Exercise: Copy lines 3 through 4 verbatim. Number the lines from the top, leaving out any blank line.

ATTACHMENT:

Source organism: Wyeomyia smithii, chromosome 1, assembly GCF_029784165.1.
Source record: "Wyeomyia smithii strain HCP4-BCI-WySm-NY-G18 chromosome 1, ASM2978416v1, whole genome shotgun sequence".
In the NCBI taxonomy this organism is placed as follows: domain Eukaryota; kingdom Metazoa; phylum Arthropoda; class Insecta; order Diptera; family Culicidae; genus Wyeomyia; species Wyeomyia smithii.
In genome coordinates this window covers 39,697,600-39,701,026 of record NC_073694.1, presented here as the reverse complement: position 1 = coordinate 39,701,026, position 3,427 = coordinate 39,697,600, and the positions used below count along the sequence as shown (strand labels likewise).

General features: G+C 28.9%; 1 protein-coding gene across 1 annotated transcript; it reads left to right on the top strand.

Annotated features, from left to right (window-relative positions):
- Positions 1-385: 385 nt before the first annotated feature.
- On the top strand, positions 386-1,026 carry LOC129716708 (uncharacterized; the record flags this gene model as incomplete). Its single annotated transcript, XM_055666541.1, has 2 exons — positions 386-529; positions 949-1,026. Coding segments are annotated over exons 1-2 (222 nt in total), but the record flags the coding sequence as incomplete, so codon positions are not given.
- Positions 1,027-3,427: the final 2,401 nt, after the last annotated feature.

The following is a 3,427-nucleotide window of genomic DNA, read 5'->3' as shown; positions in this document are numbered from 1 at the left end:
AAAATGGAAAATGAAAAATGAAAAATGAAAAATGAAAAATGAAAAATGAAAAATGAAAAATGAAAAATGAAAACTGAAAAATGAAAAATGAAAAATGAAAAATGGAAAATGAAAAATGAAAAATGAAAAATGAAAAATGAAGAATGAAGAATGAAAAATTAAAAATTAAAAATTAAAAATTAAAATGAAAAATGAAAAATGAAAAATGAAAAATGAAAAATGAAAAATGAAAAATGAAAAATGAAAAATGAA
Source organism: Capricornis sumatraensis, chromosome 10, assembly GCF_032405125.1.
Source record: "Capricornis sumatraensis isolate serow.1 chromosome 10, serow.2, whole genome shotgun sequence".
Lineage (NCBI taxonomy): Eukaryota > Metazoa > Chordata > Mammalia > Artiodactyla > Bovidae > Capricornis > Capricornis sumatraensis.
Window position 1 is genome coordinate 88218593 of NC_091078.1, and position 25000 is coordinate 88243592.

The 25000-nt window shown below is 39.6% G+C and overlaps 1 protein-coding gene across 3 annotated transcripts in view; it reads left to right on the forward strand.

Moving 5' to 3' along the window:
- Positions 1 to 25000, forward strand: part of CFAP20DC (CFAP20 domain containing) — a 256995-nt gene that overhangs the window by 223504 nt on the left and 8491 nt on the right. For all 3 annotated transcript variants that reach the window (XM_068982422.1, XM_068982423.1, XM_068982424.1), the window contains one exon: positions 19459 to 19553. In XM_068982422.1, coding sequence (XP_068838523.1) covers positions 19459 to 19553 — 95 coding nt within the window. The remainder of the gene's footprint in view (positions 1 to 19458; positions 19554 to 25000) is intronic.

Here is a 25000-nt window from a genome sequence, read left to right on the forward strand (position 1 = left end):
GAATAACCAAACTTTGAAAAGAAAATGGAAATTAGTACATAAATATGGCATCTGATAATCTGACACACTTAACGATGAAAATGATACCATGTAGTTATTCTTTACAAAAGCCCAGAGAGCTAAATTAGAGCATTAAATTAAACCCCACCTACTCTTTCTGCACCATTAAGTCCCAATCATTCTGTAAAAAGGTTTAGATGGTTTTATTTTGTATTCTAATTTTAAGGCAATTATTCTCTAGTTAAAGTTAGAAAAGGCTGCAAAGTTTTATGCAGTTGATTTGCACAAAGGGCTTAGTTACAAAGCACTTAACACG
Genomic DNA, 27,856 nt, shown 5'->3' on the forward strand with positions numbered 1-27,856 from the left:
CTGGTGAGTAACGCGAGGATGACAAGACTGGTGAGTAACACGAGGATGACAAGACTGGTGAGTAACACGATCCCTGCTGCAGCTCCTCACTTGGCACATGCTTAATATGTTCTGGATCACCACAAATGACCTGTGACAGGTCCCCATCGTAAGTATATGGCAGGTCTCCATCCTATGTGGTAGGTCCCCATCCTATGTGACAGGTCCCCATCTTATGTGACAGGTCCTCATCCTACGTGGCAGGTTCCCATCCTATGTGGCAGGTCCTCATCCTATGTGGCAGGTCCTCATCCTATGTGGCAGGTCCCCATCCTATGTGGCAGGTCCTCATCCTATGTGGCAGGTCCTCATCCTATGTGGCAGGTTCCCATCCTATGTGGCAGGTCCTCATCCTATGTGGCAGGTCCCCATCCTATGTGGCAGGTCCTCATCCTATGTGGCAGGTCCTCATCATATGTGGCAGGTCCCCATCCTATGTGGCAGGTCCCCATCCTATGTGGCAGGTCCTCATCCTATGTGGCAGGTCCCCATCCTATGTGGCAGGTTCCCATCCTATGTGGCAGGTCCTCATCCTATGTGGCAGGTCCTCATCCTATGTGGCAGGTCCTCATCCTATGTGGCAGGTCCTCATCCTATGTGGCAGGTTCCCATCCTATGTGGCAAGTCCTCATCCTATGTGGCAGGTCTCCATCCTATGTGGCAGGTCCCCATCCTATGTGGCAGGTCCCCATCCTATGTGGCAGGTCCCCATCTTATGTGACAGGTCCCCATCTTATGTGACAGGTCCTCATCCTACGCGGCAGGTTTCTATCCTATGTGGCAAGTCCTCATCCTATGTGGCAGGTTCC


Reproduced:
In the NCBI taxonomy this organism is placed as follows: domain Eukaryota; kingdom Metazoa; phylum Arthropoda; class Insecta; order Diptera; family Culicidae; genus Wyeomyia; species Wyeomyia smithii.
In genome coordinates this window covers 39,697,600-39,701,026 of record NC_073694.1, presented here as the reverse complement: position 1 = coordinate 39,701,026, position 3,427 = coordinate 39,697,600, and the positions used below count along the sequence as shown (strand labels likewise).